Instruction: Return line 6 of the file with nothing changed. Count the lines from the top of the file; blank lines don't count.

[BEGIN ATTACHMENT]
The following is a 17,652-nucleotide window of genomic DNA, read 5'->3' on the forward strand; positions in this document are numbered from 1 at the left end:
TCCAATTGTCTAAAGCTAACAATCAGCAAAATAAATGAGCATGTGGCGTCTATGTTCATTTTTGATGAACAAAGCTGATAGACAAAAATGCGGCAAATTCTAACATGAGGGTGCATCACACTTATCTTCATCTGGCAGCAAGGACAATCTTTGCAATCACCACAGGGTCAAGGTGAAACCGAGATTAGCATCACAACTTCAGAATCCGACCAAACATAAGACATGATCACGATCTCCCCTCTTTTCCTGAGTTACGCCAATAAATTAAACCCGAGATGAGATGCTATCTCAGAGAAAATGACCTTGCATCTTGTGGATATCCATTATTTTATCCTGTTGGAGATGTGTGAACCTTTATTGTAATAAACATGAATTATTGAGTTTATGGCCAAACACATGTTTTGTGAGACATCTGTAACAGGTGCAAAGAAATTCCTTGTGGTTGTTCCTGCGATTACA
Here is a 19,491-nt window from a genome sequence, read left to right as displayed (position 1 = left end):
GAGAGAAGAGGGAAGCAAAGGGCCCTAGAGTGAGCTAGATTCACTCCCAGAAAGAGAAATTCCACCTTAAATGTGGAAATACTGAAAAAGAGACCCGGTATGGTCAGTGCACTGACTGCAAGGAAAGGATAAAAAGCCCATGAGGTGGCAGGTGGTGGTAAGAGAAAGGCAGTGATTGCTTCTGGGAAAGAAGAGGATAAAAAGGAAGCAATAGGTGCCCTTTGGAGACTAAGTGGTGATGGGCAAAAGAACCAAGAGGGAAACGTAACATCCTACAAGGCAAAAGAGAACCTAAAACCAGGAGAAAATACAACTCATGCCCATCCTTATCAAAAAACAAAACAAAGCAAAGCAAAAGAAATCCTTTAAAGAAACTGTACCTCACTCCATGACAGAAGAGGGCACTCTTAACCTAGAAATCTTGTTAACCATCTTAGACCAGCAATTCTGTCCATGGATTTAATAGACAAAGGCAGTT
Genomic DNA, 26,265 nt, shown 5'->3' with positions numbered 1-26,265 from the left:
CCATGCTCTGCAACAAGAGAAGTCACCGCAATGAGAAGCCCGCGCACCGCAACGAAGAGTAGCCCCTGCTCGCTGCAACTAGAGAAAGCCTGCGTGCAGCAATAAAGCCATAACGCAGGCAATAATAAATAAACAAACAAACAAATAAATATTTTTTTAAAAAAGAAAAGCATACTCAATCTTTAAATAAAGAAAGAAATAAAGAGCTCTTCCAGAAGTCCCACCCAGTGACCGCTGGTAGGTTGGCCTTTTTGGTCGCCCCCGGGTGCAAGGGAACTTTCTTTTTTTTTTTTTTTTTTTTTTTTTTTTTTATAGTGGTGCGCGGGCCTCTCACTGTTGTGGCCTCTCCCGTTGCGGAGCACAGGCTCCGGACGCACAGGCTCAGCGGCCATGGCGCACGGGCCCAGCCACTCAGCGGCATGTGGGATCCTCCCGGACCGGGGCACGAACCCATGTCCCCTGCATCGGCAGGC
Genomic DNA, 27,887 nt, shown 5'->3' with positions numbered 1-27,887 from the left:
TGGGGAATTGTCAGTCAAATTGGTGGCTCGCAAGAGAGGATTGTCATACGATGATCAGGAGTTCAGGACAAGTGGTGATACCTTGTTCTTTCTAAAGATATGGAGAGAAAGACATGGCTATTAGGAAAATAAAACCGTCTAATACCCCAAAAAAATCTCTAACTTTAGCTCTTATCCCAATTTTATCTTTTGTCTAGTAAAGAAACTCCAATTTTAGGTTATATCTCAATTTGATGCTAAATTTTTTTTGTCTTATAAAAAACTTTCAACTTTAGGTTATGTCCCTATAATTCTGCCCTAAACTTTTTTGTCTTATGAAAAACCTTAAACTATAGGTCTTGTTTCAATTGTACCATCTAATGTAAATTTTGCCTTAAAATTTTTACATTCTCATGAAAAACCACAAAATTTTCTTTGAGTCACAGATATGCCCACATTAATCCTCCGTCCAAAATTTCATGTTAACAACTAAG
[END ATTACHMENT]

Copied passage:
CCATGCTCTGCAACAAGAGAAGTCACCGCAATGAGAAGCCCGCGCACCGCAACGAAGAGTAGCCCCTGCTCGCTGCAACTAGAGAAAGCCTGCGTGCAGCAATAAAGCCATAACGCAGGCAATAATAAATAAACAAACAAACAAATAAATATTTTTTTAAAAAAGAAAAGCATACTCAATCTTTAAATAAAGAAAGAAATAAAGAGCTCTTCCAGAAGTCCCACCCAGTGACCGCTGGTAGGTTGGCCTTTTTGGTCGCCCCCGGGTGCAAGGGAACTTTCTTTTTTTTTTTTTTTTTTTTTTTTTTTTTTATAGTGGTGCGCGGGCCTCTCACTGTTGTGGCCTCTCCCGTTGCGGAGCACAGGCTCCGGACGCACAGGCTCAGCGGCCATGGCGCACGGGCCCAGCCACTCAGCGGCATGTGGGATCCTCCCGGACCGGGGCACGAACCCATGTCCCCTGCATCGGCAGGC